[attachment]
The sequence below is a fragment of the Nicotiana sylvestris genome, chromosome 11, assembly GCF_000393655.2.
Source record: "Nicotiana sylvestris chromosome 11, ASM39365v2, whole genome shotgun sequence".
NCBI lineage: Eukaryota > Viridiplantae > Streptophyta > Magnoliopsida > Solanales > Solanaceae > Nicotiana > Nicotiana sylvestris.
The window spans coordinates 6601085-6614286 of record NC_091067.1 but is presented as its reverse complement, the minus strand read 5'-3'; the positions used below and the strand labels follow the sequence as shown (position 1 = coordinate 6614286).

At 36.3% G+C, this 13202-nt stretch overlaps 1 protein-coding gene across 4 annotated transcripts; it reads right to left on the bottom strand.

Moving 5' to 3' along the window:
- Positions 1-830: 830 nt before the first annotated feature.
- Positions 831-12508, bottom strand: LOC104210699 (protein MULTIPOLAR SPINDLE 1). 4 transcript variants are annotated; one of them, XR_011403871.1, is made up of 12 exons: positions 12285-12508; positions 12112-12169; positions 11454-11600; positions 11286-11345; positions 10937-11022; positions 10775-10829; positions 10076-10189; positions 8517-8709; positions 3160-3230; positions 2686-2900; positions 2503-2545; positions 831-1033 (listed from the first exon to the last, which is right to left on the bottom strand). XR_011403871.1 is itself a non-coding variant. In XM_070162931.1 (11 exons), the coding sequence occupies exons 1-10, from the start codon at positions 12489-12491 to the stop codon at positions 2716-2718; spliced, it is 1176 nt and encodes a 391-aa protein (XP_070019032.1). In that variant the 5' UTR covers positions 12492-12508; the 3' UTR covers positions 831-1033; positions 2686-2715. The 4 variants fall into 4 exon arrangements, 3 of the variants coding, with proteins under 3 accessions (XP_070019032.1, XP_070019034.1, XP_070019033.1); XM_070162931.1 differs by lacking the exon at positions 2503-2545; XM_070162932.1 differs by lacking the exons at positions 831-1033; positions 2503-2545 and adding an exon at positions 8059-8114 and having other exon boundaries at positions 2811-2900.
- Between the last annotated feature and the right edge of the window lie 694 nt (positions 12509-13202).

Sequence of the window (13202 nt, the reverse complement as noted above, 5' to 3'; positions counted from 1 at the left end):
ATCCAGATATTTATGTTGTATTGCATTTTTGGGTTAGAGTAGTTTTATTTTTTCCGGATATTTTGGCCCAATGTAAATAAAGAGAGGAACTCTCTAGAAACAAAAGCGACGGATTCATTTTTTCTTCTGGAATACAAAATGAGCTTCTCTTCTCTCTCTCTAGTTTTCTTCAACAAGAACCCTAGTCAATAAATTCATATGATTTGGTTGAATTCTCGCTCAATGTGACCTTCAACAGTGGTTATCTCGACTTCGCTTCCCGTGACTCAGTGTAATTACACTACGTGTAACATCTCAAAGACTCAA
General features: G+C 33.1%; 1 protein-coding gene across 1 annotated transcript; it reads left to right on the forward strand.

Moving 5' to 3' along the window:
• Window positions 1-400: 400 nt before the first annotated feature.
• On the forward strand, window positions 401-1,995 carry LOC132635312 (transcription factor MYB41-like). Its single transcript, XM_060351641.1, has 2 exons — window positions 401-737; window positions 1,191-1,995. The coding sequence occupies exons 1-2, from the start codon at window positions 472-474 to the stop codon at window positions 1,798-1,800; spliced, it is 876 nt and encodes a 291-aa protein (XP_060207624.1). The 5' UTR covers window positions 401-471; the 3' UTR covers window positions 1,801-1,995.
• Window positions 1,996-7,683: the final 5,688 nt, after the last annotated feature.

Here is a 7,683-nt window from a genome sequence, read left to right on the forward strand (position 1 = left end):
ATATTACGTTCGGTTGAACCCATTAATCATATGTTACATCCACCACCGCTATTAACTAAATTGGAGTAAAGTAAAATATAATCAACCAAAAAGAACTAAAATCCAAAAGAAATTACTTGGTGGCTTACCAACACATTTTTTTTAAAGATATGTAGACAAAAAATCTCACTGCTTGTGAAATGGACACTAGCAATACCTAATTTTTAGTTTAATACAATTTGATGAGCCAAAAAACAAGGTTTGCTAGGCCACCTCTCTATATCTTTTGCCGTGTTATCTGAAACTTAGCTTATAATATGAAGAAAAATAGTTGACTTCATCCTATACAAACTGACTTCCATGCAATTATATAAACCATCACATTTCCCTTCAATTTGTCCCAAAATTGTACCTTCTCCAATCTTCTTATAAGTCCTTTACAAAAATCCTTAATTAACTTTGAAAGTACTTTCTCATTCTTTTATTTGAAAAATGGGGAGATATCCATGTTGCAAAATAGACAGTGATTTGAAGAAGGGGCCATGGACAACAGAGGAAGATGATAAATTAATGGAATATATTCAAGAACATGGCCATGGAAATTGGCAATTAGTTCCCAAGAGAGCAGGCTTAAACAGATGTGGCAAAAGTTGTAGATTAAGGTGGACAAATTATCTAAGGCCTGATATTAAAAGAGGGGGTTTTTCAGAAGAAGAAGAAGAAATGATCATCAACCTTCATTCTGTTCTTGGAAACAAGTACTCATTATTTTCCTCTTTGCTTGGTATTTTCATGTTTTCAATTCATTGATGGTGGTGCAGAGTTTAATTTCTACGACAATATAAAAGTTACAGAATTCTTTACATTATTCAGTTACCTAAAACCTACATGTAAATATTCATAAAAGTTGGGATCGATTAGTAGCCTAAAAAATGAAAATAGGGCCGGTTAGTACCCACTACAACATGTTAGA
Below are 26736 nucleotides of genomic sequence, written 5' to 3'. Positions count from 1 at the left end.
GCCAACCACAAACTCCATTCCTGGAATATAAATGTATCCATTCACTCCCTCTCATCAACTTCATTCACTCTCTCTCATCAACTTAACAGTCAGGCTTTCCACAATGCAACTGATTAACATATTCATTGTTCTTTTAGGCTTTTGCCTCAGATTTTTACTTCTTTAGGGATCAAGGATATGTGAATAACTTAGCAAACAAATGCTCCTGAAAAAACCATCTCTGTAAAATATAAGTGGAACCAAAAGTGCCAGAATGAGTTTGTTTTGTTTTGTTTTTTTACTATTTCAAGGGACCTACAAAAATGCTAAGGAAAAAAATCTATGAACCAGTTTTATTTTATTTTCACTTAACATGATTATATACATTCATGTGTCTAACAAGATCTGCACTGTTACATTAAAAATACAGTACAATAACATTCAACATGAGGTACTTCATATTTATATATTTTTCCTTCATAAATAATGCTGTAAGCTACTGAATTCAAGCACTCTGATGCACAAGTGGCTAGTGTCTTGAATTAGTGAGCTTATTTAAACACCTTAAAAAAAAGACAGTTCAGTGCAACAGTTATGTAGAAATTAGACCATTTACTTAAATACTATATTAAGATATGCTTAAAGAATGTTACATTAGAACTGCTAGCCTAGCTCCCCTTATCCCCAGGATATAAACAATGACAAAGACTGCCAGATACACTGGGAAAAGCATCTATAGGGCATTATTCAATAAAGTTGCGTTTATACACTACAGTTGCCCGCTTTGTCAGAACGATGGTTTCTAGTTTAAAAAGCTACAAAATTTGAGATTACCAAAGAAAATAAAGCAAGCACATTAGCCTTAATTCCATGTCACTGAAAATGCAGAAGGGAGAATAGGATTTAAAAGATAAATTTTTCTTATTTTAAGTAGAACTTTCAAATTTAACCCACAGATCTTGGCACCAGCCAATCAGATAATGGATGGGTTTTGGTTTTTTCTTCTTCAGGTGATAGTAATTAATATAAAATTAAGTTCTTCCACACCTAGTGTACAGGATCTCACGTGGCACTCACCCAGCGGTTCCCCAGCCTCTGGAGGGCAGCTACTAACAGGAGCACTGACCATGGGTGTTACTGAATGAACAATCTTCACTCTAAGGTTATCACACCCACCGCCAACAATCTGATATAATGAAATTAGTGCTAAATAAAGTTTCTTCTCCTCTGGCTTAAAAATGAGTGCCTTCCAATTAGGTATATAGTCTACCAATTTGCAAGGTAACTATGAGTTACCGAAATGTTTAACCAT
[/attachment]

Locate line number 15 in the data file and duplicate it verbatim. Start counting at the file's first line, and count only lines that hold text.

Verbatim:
• On the forward strand, window positions 401-1,995 carry LOC132635312 (transcription factor MYB41-like). Its single transcript, XM_060351641.1, has 2 exons — window positions 401-737; window positions 1,191-1,995. The coding sequence occupies exons 1-2, from the start codon at window positions 472-474 to the stop codon at window positions 1,798-1,800; spliced, it is 876 nt and encodes a 291-aa protein (XP_060207624.1). The 5' UTR covers window positions 401-471; the 3' UTR covers window positions 1,801-1,995.